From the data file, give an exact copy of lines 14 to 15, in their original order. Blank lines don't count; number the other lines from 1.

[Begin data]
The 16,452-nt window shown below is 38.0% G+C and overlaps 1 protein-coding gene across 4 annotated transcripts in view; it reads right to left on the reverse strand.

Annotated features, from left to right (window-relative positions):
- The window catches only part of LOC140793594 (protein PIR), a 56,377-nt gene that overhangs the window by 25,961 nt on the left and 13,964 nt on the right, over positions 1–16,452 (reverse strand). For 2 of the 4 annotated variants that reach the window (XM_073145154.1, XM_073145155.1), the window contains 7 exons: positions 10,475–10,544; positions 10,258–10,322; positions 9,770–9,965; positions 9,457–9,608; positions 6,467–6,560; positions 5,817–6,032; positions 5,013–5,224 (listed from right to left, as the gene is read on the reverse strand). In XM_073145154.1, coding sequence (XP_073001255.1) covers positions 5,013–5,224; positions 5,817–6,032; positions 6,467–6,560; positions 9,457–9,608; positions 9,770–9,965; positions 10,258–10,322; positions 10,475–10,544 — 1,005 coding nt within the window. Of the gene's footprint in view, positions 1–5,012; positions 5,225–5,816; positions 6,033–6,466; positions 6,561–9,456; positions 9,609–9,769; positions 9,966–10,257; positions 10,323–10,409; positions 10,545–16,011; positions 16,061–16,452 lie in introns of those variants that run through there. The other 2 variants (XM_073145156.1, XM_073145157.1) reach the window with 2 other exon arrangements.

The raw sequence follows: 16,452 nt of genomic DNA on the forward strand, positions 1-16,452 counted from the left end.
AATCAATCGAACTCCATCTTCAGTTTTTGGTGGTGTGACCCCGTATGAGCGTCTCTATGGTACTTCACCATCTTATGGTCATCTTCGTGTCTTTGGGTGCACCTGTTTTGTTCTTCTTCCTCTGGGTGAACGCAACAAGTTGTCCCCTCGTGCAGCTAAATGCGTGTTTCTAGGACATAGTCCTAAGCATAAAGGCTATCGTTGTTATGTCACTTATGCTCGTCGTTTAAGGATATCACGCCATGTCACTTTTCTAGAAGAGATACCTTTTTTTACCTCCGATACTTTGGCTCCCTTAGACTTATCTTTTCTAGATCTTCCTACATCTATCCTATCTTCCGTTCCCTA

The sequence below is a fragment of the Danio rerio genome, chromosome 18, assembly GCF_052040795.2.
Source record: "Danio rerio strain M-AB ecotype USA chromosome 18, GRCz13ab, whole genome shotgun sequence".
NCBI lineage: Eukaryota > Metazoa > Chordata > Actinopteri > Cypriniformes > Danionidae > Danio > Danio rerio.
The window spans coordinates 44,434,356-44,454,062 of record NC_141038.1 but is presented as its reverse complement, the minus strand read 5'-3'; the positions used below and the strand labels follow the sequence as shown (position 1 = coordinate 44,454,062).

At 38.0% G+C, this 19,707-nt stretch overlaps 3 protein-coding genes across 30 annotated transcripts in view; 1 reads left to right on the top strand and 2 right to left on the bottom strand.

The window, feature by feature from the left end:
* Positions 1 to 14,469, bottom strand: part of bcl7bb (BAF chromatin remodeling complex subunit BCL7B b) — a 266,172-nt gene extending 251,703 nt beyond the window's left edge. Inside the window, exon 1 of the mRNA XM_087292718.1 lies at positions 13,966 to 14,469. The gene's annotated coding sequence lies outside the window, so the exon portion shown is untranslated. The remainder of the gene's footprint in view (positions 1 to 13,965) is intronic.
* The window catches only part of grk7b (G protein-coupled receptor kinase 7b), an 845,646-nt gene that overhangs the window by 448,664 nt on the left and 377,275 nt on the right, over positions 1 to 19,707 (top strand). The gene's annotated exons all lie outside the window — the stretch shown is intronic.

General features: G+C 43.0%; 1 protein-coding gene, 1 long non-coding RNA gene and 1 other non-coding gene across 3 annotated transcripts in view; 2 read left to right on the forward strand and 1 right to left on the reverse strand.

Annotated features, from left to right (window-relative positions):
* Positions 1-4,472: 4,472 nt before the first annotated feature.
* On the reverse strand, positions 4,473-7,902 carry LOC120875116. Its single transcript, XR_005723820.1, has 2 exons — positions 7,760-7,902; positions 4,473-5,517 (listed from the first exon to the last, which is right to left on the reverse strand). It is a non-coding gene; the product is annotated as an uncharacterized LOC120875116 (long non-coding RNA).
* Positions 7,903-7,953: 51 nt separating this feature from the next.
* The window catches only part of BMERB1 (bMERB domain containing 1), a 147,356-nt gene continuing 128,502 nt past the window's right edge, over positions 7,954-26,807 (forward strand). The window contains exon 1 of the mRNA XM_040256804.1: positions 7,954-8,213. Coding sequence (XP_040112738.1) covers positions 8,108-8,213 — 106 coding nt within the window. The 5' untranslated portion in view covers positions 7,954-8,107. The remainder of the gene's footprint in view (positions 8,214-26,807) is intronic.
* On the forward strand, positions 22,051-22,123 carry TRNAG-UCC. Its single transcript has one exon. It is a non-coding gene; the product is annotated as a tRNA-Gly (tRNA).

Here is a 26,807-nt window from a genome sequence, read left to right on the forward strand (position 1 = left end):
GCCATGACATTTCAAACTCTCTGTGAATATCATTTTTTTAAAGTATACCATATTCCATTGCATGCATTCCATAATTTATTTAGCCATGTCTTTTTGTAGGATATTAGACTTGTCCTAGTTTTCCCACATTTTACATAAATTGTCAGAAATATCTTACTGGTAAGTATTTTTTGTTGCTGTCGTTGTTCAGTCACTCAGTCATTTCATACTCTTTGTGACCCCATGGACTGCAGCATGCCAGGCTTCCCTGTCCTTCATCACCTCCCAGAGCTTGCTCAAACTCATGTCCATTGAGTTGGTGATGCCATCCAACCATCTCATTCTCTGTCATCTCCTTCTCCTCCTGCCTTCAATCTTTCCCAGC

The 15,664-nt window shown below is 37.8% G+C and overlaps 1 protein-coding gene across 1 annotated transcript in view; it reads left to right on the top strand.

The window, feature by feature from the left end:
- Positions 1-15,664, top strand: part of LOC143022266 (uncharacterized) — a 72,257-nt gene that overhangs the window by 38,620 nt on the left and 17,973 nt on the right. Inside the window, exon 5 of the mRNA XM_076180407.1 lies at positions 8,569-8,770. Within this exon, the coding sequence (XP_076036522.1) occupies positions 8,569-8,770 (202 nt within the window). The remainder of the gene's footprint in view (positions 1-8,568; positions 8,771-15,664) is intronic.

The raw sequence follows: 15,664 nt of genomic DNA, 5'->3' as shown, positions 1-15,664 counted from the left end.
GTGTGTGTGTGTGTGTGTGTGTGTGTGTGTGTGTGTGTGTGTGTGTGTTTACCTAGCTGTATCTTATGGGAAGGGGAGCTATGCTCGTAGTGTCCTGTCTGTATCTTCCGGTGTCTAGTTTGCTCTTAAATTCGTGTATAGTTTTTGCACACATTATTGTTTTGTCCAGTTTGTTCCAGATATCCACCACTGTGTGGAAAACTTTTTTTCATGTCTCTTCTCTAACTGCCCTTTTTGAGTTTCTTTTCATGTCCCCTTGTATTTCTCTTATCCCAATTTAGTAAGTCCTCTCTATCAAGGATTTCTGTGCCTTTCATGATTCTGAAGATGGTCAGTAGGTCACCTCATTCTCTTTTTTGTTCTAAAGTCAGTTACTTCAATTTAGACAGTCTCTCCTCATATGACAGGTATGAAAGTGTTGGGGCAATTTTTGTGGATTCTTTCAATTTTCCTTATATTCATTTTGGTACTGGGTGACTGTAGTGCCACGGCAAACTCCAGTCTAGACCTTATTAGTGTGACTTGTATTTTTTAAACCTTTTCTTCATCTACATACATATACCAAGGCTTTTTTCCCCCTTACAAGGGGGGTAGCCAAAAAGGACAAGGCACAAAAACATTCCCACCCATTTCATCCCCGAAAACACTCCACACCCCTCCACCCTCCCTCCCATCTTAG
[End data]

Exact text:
General features: G+C 43.0%; 1 protein-coding gene, 1 long non-coding RNA gene and 1 other non-coding gene across 3 annotated transcripts in view; 2 read left to right on the forward strand and 1 right to left on the reverse strand.

Annotated features, from left to right (window-relative positions):